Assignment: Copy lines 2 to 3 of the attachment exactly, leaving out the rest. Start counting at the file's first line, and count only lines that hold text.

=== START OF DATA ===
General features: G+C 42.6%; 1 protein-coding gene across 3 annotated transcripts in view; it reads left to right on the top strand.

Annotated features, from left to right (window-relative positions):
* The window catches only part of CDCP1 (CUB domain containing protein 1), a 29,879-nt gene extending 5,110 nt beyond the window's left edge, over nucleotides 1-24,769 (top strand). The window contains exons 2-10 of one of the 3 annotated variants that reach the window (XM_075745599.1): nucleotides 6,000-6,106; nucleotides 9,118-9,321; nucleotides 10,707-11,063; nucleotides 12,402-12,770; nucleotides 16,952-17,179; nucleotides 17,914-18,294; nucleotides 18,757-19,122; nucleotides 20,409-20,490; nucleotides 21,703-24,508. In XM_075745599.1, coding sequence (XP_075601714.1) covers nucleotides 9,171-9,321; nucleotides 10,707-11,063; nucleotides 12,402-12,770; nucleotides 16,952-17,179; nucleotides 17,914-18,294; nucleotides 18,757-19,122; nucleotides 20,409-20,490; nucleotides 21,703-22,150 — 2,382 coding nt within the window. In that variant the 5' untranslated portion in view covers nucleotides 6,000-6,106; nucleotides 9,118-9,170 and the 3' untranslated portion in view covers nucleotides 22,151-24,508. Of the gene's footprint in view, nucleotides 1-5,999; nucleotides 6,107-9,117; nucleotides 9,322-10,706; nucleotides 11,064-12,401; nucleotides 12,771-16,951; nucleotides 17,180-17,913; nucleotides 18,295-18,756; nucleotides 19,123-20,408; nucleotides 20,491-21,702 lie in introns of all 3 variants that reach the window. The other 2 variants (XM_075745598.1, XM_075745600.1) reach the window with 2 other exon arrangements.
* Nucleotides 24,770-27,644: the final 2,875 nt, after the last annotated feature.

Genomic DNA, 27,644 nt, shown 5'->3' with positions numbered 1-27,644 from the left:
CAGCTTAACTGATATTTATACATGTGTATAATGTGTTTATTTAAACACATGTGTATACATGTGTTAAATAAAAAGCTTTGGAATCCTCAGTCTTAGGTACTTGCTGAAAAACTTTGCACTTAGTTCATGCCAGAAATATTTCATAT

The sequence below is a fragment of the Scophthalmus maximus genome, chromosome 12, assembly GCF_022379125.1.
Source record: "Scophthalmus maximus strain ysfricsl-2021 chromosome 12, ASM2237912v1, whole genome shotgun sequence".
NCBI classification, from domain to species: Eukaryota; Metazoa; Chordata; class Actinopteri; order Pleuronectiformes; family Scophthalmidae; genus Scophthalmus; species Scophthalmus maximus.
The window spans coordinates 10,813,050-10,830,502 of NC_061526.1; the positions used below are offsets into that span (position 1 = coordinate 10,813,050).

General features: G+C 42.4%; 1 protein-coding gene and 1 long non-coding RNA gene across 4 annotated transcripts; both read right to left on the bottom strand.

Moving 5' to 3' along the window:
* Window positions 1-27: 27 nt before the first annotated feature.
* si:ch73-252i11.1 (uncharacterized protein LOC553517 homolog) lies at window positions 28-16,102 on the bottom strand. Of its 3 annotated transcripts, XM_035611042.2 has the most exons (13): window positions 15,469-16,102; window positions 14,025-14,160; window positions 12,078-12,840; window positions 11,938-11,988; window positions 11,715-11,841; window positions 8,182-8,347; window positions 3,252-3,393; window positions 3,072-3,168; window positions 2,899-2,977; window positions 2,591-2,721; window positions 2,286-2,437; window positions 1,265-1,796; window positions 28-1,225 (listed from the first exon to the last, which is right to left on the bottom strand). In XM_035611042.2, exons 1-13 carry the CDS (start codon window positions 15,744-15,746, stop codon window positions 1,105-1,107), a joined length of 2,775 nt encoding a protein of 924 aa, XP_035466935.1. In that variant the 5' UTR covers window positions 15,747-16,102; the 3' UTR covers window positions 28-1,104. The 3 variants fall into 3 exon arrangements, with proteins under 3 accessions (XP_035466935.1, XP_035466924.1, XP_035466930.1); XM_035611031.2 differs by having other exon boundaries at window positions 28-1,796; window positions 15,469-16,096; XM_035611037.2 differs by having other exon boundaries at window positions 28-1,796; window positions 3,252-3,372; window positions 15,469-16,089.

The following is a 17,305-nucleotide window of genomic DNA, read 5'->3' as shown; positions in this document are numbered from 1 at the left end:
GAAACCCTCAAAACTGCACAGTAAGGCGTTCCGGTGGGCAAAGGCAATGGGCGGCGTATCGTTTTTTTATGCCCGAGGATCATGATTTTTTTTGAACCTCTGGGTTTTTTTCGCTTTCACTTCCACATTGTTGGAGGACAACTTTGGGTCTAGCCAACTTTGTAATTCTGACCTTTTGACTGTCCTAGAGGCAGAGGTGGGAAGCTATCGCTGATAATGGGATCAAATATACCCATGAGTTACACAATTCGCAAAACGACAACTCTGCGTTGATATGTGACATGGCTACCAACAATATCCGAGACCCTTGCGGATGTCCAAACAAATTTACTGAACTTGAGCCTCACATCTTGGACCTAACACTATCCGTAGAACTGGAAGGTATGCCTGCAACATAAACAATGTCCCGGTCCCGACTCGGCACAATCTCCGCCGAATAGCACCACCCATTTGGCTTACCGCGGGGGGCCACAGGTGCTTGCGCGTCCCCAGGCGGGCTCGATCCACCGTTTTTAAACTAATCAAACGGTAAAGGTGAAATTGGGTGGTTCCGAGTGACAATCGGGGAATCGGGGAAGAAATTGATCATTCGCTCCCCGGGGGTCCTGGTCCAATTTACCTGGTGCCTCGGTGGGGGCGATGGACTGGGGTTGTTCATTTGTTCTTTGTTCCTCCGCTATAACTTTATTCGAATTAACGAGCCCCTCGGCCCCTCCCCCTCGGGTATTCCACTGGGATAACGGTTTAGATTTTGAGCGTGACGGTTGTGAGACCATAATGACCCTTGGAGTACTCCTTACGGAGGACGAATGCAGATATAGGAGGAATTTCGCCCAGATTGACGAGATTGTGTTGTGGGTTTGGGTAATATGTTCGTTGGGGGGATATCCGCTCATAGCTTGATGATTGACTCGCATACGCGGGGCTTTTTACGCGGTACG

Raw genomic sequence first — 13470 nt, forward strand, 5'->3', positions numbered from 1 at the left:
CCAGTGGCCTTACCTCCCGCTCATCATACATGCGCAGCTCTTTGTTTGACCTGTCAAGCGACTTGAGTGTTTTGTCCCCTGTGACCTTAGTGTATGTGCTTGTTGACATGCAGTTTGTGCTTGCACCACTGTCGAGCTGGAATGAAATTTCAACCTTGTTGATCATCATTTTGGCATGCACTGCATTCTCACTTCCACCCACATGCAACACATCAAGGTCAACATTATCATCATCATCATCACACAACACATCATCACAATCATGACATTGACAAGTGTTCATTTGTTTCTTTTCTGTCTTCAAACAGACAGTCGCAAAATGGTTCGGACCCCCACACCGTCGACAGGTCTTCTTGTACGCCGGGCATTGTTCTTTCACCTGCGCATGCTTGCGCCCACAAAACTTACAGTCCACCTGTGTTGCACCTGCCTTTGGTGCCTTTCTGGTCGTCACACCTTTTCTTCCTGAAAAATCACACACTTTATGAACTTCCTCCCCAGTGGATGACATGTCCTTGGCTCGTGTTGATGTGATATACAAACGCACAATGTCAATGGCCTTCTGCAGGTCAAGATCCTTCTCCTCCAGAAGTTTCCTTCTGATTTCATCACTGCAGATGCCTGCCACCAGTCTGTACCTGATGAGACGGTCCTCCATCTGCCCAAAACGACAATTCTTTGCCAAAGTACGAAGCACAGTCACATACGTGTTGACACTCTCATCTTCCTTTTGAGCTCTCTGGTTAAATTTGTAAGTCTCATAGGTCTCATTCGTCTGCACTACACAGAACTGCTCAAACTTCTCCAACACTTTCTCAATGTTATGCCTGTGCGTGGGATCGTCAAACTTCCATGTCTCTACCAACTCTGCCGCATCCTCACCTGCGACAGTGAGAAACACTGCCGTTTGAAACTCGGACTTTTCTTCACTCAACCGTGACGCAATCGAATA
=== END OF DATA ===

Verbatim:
Annotated features, from left to right (window-relative positions):
* The window catches only part of CDCP1 (CUB domain containing protein 1), a 29,879-nt gene extending 5,110 nt beyond the window's left edge, over nucleotides 1-24,769 (top strand). The window contains exons 2-10 of one of the 3 annotated variants that reach the window (XM_075745599.1): nucleotides 6,000-6,106; nucleotides 9,118-9,321; nucleotides 10,707-11,063; nucleotides 12,402-12,770; nucleotides 16,952-17,179; nucleotides 17,914-18,294; nucleotides 18,757-19,122; nucleotides 20,409-20,490; nucleotides 21,703-24,508. In XM_075745599.1, coding sequence (XP_075601714.1) covers nucleotides 9,171-9,321; nucleotides 10,707-11,063; nucleotides 12,402-12,770; nucleotides 16,952-17,179; nucleotides 17,914-18,294; nucleotides 18,757-19,122; nucleotides 20,409-20,490; nucleotides 21,703-22,150 — 2,382 coding nt within the window. In that variant the 5' untranslated portion in view covers nucleotides 6,000-6,106; nucleotides 9,118-9,170 and the 3' untranslated portion in view covers nucleotides 22,151-24,508. Of the gene's footprint in view, nucleotides 1-5,999; nucleotides 6,107-9,117; nucleotides 9,322-10,706; nucleotides 11,064-12,401; nucleotides 12,771-16,951; nucleotides 17,180-17,913; nucleotides 18,295-18,756; nucleotides 19,123-20,408; nucleotides 20,491-21,702 lie in introns of all 3 variants that reach the window. The other 2 variants (XM_075745598.1, XM_075745600.1) reach the window with 2 other exon arrangements.